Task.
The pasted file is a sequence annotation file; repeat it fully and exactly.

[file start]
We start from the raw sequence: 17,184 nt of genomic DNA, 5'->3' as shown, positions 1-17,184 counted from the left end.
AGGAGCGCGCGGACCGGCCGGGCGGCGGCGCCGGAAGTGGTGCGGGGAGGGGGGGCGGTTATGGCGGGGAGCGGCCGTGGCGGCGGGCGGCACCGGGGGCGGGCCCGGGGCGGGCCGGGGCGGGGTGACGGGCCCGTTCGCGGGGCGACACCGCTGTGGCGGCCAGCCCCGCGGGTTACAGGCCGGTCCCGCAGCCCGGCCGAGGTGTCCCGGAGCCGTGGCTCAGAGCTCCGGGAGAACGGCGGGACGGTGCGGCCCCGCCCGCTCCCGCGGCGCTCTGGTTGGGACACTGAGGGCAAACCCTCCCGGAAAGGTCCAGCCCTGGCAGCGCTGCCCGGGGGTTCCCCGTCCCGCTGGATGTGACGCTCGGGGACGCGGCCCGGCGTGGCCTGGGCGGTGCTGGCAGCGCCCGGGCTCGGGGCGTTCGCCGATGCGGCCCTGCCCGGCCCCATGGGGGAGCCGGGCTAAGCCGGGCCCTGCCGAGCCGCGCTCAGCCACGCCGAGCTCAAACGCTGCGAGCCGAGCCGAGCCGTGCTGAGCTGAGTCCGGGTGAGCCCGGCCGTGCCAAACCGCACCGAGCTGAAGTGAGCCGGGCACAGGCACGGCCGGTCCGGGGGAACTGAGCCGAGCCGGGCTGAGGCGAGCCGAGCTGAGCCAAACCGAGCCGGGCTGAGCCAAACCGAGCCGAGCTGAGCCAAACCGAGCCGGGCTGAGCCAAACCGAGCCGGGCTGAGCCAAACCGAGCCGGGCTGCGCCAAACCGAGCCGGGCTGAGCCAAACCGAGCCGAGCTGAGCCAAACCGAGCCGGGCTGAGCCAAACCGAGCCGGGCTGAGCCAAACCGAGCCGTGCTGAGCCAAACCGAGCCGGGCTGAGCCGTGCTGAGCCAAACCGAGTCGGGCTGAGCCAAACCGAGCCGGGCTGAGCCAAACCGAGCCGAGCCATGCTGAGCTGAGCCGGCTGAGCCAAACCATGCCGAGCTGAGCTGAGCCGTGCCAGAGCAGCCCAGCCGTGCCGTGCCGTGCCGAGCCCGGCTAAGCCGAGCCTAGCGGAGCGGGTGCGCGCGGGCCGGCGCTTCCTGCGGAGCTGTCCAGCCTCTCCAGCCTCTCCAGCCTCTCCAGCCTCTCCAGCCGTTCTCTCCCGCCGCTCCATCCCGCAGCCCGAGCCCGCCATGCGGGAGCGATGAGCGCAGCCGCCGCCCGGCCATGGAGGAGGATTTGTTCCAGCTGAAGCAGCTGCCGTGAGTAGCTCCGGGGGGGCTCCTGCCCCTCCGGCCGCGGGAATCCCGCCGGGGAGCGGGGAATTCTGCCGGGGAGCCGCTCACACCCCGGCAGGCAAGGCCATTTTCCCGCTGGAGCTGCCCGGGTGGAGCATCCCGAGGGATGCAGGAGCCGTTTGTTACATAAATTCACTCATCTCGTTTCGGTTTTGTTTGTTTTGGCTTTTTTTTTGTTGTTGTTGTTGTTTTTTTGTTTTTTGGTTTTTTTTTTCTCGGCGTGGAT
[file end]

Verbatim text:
We start from the raw sequence: 17,184 nt of genomic DNA, 5'->3' as shown, positions 1-17,184 counted from the left end.
AGGAGCGCGCGGACCGGCCGGGCGGCGGCGCCGGAAGTGGTGCGGGGAGGGGGGGCGGTTATGGCGGGGAGCGGCCGTGGCGGCGGGCGGCACCGGGGGCGGGCCCGGGGCGGGCCGGGGCGGGGTGACGGGCCCGTTCGCGGGGCGACACCGCTGTGGCGGCCAGCCCCGCGGGTTACAGGCCGGTCCCGCAGCCCGGCCGAGGTGTCCCGGAGCCGTGGCTCAGAGCTCCGGGAGAACGGCGGGACGGTGCGGCCCCGCCCGCTCCCGCGGCGCTCTGGTTGGGACACTGAGGGCAAACCCTCCCGGAAAGGTCCAGCCCTGGCAGCGCTGCCCGGGGGTTCCCCGTCCCGCTGGATGTGACGCTCGGGGACGCGGCCCGGCGTGGCCTGGGCGGTGCTGGCAGCGCCCGGGCTCGGGGCGTTCGCCGATGCGGCCCTGCCCGGCCCCATGGGGGAGCCGGGCTAAGCCGGGCCCTGCCGAGCCGCGCTCAGCCACGCCGAGCTCAAACGCTGCGAGCCGAGCCGAGCCGTGCTGAGCTGAGTCCGGGTGAGCCCGGCCGTGCCAAACCGCACCGAGCTGAAGTGAGCCGGGCACAGGCACGGCCGGTCCGGGGGAACTGAGCCGAGCCGGGCTGAGGCGAGCCGAGCTGAGCCAAACCGAGCCGGGCTGAGCCAAACCGAGCCGAGCTGAGCCAAACCGAGCCGGGCTGAGCCAAACCGAGCCGGGCTGAGCCAAACCGAGCCGGGCTGCGCCAAACCGAGCCGGGCTGAGCCAAACCGAGCCGAGCTGAGCCAAACCGAGCCGGGCTGAGCCAAACCGAGCCGGGCTGAGCCAAACCGAGCCGTGCTGAGCCAAACCGAGCCGGGCTGAGCCGTGCTGAGCCAAACCGAGTCGGGCTGAGCCAAACCGAGCCGGGCTGAGCCAAACCGAGCCGAGCCATGCTGAGCTGAGCCGGCTGAGCCAAACCATGCCGAGCTGAGCTGAGCCGTGCCAGAGCAGCCCAGCCGTGCCGTGCCGTGCCGAGCCCGGCTAAGCCGAGCCTAGCGGAGCGGGTGCGCGCGGGCCGGCGCTTCCTGCGGAGCTGTCCAGCCTCTCCAGCCTCTCCAGCCTCTCCAGCCTCTCCAGCCGTTCTCTCCCGCCGCTCCATCCCGCAGCCCGAGCCCGCCATGCGGGAGCGATGAGCGCAGCCGCCGCCCGGCCATGGAGGAGGATTTGTTCCAGCTGAAGCAGCTGCCGTGAGTAGCTCCGGGGGGGCTCCTGCCCCTCCGGCCGCGGGAATCCCGCCGGGGAGCGGGGAATTCTGCCGGGGAGCCGCTCACACCCCGGCAGGCAAGGCCATTTTCCCGCTGGAGCTGCCCGGGTGGAGCATCCCGAGGGATGCAGGAGCCGTTTGTTACATAAATTCACTCATCTCGTTTCGGTTTTGTTTGTTTTGGCTTTTTTTTTGTTGTTGTTGTTGTTTTTTTGTTTTTTGGTTTTTTTTTTCTCGGCGTGGAT